So, you’ve arrived at a website that features tested recipes for lobster, crab and aged beef … with other tried and true methods for cooking with exotic ingredients like Kaffir lime leaves, lemongrass and galangal — and bologna.
Before you disregard this tried and true cured goodness, just know that bologna is the only lunch meat that most auto-fill word processors actually capitalize. (Yeah, they also capitalize turkey, but whatever.) My bologna has a first name. And a second name (sometimes). My favorite bologna also has an ampersand, but you probably couldn’t care less.
Bologna was a regular part of my childhood for a handful of reasons. For starters, it was cheap. I also liked it. But, most importantly, my dad liked it so there were always packages of bologna in the refrigerator … until Friday at least, when he would take all the remaining slices in the package and place them between two pieces of white bread and eat it as a week’s end snack. That Friday afternoon nosh was more important to him than I could have imagined.
‘If you won a million dollars,’ I once asked my father, ‘what would you buy?’
Without hesitation, he answered ‘If I won a million dollars, I’d buy myself a ring of bologna.’
I’ve mentioned here that my father grew up in the cotton fields of north Texas. There were nights that he went to bed without dinner. And his bathroom was beyond the back door of his shotgun-style shack, with nary a roof.
A ring of bologna was a big deal to him.
I did a little cooking as a child and fried bologna sandwiches were an occasional fave. While some people prefer to slice a small triangle from the slice to prevent the dome that happens in the skillet, I preferred the meat helmets that formed when the heat met a bologna slice. The quintessential fried bologna sandwich includes white bread and mayo. I made my version with mustard and processed cheese. It tasted best with a side of potato chips and a dill pickle.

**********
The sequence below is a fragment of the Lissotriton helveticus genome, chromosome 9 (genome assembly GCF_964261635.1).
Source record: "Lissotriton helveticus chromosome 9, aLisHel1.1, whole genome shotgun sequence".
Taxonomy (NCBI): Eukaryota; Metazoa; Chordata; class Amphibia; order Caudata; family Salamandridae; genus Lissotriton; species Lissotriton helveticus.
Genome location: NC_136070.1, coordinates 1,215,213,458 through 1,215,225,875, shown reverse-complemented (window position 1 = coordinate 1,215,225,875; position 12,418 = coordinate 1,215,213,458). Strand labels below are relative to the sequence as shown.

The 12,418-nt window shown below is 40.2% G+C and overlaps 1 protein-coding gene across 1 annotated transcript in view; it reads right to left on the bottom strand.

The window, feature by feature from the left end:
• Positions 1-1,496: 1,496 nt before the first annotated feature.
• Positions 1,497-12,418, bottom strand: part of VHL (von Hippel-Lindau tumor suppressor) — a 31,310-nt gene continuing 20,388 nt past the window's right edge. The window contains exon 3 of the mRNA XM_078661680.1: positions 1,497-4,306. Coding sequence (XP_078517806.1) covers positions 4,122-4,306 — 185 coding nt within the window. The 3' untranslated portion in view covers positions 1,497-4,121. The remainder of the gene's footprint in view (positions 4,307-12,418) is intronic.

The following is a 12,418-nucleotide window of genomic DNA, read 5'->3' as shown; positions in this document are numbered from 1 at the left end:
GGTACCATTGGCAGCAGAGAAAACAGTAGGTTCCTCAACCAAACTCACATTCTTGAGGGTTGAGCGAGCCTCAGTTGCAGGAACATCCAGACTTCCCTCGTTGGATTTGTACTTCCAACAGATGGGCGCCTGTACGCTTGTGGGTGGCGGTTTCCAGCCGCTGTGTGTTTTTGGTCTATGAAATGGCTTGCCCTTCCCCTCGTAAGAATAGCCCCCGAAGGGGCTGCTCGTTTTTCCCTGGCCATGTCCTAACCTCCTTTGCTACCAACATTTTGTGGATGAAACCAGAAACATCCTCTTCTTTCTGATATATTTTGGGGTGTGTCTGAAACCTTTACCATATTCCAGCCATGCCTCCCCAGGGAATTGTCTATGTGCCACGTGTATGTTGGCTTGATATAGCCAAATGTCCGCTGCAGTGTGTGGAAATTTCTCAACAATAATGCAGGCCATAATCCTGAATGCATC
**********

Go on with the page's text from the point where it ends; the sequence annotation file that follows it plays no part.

I still like the mustard and fake cheese these days, but I also like to grill my bread — in the fat rendered from the fried beef bologna. Ah, sweet Southern comfort.
Unfortunately, not everyone feels the same way about this delicacy.
And my friend Shea Goldstein at Dixie Chik Cooks believes that my version is … a little outdated. Indeed, her modernized version of the Fried Bologna Sandwich is divine. You can decide which one you’re more comfortable with, but we’d appreciate your input either way. (I don’t wear my emotions on my sleeve, despite what you see in my ‘Bologna’ video.)
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Old School Fried Bologna Sandwich
- 2 - White bread slices
- 2 - American cheese slices
- 3-4 - Beef bologna slices (or 6-8 shaved bologna slices)
- Yellow mustard
- In a medium-sized frying pan, fry bologna over medium heat until browned around edges, about 4-6 minutes. Place on paper towel-lined plate to drain.
- Spread desired amount of mustard on both sides of bread (I like a lot).
- Place cheese slices on same side of bread (or one slice on each side, if you prefer).
- Add bologna to the middle.
- Assemble sandwich and place in hot bologna fat. Grill until lightly browned, about 2 minutes per side.
- Serve with potato chips and a dill pickle spear, if you want to feel all of the love.